Spatiotemporal patterns of childhood asthma hospitalization and utilization in Memphis Metropolitan Area from 2005 to 2015

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© 2017 Taylor & Francis Group, LLC. Objective: To identify the key risk factors and explain the spatiotemporal patterns of childhood asthma in the Memphis metropolitan area (MMA) over an 11-year period (2005–2015). We hypothesize that in the MMA region this burden is more prevalent among urban children living south, downtown, and north of Memphis than in other areas. Methods: We used a large-scale longitudinal electronic health record database from an integrated healthcare system, Geographic information systems (GIS), and statistical and space-time models to study the spatiotemporal distributions of childhood asthma at census tract level. Results: We found statistically significant spatiotemporal clusters of childhood asthma in the south, west, and north of Memphis city after adjusting for key covariates. The results further show a significant increase in temporal gradient in frequency of emergency department (ED) visits and inpatient hospitalizations from 2009 to 2013, and an upward trajectory from 4 per 1,000 children in 2005 to 16 per 1,000 children in 2015. The multivariate logistic regression identified age, race, insurance, admit source, encounter type, and frequency of visits as significant risk factors for childhood asthma (p < 0.05). We observed a greater asthma burden and healthcare utilization for African American (AA) patients living in a high-risk area than those living in a low-risk area in comparison to the white patients: AA vs. white [odds ratio (OR) = 3.03, 95% confidence interval (CI): 2.75–3.34]; and Hispanic vs. white (OR = 1.62, 95% CI: 1.21–2.17). Conclusions: These findings provide a strong basis for developing geographically tailored population health strategies at the neighborhood level for young children with chronic respiratory conditions.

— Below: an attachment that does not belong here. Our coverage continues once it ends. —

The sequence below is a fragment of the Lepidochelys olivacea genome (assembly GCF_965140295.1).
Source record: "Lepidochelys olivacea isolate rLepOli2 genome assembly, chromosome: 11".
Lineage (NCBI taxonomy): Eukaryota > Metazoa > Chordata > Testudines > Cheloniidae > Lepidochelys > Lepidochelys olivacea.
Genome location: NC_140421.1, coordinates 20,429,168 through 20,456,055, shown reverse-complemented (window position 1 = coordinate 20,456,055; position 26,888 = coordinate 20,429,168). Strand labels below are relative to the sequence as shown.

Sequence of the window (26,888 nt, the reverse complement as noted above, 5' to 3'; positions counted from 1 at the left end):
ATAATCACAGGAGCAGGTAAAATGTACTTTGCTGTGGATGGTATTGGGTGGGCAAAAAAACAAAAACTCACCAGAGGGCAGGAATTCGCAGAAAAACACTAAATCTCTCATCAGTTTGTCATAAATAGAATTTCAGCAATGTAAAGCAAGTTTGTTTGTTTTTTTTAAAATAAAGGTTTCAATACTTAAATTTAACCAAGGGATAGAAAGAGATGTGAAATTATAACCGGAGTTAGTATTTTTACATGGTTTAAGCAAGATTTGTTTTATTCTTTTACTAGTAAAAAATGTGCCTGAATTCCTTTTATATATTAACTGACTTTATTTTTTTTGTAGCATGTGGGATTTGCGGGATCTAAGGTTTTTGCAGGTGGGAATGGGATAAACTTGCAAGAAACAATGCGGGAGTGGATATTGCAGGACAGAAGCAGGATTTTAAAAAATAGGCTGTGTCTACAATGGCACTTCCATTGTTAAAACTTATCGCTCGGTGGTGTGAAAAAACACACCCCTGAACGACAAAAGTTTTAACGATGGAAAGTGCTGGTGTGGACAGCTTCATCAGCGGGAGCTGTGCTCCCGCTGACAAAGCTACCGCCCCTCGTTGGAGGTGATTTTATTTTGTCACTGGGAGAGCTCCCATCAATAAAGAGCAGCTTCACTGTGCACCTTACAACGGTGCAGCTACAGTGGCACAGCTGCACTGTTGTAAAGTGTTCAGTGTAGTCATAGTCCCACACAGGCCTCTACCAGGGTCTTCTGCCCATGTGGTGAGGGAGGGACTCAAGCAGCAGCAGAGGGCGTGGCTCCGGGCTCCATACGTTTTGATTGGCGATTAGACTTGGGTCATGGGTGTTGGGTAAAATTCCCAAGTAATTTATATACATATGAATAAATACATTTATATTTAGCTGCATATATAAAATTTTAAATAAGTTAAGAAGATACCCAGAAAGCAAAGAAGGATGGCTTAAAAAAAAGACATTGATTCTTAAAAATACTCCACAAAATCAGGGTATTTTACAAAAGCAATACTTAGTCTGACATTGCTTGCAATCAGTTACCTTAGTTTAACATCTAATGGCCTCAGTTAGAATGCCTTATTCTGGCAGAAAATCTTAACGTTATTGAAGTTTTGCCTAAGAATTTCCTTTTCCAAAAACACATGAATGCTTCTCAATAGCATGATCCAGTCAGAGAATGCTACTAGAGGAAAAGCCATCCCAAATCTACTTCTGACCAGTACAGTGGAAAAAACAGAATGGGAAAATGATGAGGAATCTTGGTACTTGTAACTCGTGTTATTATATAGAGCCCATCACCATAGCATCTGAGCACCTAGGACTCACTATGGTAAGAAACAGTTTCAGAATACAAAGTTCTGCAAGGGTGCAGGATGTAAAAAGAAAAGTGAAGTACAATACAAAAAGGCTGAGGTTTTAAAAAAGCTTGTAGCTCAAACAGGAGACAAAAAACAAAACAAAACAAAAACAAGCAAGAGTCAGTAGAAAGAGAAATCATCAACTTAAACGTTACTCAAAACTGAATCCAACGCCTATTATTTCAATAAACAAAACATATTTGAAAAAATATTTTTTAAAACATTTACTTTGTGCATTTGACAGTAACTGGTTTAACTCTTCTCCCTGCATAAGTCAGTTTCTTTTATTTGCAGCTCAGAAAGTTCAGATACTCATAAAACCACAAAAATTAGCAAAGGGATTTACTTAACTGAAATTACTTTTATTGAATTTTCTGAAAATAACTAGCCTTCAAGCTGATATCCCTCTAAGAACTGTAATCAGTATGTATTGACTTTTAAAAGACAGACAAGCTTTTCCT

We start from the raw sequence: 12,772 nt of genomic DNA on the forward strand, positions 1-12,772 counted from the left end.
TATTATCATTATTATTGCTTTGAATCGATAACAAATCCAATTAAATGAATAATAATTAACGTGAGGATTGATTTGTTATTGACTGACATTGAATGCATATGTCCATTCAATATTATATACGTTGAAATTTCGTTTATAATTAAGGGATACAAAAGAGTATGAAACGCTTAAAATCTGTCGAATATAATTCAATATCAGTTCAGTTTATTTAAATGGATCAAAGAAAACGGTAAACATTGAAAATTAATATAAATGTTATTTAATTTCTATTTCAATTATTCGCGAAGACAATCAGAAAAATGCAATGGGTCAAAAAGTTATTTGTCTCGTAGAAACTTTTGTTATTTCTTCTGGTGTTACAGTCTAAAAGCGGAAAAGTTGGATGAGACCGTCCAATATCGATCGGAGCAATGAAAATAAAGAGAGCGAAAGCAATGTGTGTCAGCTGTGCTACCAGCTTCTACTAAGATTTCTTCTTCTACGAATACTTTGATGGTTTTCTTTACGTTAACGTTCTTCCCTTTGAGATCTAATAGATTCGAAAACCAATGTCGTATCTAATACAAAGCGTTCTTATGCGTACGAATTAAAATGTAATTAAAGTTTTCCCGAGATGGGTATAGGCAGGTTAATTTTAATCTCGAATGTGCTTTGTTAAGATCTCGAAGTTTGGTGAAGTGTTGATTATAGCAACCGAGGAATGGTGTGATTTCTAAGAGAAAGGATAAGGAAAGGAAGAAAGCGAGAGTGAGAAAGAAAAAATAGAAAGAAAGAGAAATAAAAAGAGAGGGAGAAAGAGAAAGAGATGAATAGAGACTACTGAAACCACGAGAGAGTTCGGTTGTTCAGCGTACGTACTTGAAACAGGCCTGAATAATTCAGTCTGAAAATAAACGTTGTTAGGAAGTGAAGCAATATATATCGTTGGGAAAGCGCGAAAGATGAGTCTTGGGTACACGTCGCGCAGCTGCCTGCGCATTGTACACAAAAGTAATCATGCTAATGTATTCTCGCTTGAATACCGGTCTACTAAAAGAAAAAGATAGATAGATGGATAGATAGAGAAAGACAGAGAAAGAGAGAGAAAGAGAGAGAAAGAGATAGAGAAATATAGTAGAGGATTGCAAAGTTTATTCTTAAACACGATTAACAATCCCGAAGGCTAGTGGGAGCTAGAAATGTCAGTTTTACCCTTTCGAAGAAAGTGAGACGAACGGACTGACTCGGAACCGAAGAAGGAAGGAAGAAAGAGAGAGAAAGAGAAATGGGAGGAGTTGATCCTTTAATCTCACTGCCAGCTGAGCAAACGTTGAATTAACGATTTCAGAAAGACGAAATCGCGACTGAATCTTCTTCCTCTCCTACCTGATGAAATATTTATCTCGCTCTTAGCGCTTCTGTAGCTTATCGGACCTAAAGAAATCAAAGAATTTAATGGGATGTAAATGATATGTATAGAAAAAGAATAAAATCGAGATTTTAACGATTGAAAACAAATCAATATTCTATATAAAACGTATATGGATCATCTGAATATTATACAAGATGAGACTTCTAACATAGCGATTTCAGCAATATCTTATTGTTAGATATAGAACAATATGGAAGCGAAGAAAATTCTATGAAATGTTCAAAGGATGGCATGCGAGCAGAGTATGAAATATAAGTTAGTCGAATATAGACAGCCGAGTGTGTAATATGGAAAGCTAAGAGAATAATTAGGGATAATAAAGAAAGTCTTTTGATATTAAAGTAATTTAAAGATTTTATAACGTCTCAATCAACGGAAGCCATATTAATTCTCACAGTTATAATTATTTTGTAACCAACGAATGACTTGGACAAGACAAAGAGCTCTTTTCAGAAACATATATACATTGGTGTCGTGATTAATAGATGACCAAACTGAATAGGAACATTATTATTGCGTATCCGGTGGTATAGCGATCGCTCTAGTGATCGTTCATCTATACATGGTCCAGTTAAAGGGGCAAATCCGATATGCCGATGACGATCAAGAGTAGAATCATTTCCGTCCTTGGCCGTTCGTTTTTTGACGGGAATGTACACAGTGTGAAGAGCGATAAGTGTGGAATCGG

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Journal of Asthma

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